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Environmental Studies


The Working Man's Green Space

Micheline Nilsen

With antecedents dating back to the Middle Ages, the community garden is more popular than ever as a means of procuring the freshest food possible and instilling community cohesion. But as Micheline Nilsen shows, the small-garden movement, which gained impetus in the nineteenth century as rural... More


Mr. and Mrs. Dog

Donald McCaig

The New York Times–bestselling author Donald McCaig has established an expansive literary career, founded equally on books about working sheepdogs and the Civil War novels Jacob’s Ladder and Rhett Butler’s People, the official sequel to Gone with the Wind.In his new book, Mr. and Mrs. Dog, McCaig... More


Unbounded Practice

Thaïsa Way

Women have practiced as landscape architects for over a century, since the founding of the practice as a profession in the United States in the 1890s. They came to landscape architecture as gardeners, garden designers, horticulturalists, and fine artists. They simultaneously shaped the profession... More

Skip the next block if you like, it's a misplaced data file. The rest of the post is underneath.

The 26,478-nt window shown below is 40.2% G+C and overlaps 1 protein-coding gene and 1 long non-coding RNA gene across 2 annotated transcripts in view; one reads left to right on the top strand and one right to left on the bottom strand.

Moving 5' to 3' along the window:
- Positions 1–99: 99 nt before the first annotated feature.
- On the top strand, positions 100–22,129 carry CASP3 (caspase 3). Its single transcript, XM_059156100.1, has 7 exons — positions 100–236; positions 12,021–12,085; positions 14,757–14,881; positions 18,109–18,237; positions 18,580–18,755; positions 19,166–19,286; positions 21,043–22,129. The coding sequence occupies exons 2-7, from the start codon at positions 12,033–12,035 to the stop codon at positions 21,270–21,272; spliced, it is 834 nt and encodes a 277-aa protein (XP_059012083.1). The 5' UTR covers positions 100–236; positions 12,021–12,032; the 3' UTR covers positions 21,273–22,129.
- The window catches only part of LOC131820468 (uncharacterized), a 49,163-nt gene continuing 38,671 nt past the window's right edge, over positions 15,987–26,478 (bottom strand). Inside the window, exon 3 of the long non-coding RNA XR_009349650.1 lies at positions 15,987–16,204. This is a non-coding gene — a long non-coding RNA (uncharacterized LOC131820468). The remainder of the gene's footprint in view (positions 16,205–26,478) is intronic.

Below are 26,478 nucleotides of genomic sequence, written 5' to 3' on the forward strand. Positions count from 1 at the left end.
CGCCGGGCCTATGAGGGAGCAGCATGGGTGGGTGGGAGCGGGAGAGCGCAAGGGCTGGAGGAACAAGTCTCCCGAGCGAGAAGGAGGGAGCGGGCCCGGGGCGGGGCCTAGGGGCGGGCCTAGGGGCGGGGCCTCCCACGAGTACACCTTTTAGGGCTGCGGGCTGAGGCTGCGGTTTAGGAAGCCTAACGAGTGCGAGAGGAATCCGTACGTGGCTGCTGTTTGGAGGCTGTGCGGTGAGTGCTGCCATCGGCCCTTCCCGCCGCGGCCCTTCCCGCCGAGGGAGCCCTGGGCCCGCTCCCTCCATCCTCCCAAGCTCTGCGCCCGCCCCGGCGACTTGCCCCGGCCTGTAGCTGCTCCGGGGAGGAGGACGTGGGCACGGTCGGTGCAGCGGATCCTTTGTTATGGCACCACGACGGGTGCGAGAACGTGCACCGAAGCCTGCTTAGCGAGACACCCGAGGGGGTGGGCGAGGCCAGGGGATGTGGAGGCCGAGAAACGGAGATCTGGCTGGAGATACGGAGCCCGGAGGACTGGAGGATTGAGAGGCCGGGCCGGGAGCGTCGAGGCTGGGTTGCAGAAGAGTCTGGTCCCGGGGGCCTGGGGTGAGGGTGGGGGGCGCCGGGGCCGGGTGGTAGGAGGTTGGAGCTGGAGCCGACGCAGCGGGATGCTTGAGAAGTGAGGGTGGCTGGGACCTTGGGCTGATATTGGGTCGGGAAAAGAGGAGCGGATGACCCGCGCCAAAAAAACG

The Afterlives of Animals

Edited by Samuel J.M.M. Alberti

In the quiet halls of the natural history museum, there are some creatures still alive with stories, whose personalities refuse to be relegated to the dusty corners of an exhibit. The fame of these beasts during their lifetimes has given them an iconic status in death. More than just museum... More


Public Nature

Edited by Ethan Carr, Shaun Eyring, and Richard Guy Wilson

This diverse new collection of essays, written by scholars, practitioners, and public-land managers, considers the history of public park design, as well as the parks themselves as repositories of cultural values. In exploring the role design has played in these public spaces, the contributors look... More


Mariana Griswold Van Rensselaer

Judith K. Major

Mariana Griswold Van Rensselaer (1851–1934) was one of the premier figures in landscape writing and design at the turn of the twentieth century, a moment when the amateur pursuit of gardening and the increasingly professionalized landscape design field were beginning to diverge. This intellectual... More


Almost Home

Kristine F. Miller